If you keep hold of the phone you already own until late 2015, you may have the chance to buy a new model with a holographic projector inside. That’s the vision of California-based startup Ostendo Technologies, which has been hard at work creating projectors small enough to be used in a mobile device. The project is advancing at such a rate, the 2D version should be ready by summer next year.
In an interview with the Wall Street Journal, Ostendo’s CEO Hussein S. El-Ghorouy called display tech “the last frontier, ” and said that although processors and network speeds had improved considerably, there was no “comparable advancement in display.” He aims to fix this with the fantastically named Quantum Photonic Imager. It combines an image processor with a set of micro LEDs, and some clever software to render the resulting images.
A single chip, described in the article as being the size of a Tic Tac, can project a 48-inch video image on to any surface, but the really exiting tech will come after this 2D model. By stringing multiple chips together, a larger, higher resolution, 3D image could be projected into space. During a demo, the WSJ saw the chip project a virtual pair of dice spinning around in thin air. While the WSJ references Star Wars and R2-D2’s famous hologram projector, we’d like to think it’ll eventually be similar in complexity to the holographic Endor and Death Star which appear during the finale of Return of the Jedi.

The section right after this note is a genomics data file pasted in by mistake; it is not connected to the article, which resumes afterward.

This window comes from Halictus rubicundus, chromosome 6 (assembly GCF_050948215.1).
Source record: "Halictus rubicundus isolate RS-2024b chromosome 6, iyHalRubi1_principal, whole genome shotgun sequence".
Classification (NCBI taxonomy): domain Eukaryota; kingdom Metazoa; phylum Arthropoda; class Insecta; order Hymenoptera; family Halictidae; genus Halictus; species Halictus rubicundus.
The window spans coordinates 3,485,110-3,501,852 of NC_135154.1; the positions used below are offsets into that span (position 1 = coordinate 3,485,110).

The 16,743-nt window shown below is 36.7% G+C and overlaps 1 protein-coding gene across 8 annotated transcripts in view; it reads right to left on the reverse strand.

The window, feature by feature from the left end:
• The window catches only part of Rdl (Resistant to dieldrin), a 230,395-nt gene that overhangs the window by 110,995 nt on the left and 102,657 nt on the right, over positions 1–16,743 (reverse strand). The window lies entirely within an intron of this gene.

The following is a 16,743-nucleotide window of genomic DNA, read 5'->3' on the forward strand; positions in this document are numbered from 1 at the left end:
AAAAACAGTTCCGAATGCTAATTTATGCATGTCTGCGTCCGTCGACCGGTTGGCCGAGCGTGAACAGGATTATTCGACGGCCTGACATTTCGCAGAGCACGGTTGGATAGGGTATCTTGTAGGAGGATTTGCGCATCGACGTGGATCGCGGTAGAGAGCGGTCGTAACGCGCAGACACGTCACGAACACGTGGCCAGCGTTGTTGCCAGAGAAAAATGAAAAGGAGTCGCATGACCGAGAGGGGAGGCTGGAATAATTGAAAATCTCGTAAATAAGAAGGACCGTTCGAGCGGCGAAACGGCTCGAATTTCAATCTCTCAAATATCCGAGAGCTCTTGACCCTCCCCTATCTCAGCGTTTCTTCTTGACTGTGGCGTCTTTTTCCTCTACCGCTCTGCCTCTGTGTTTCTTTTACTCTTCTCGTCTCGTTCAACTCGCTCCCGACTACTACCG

On the subject of quality, the projectors can show an image with a 5, 000dpi pixel density, way beyond even the very best smartphone screens we’re seeing today. The latest 1440p LG G3 can only manage 538ppi, for example. The 3D versions of Ostendo’s chips should be ready for production during the second half of 2015, shortly after the 2D chips start making it into commercial smartphones. Ostendo doesn’t want it to end with phones though, and plans to put its projectors in anything that can house a screen, from tables to smartwatches.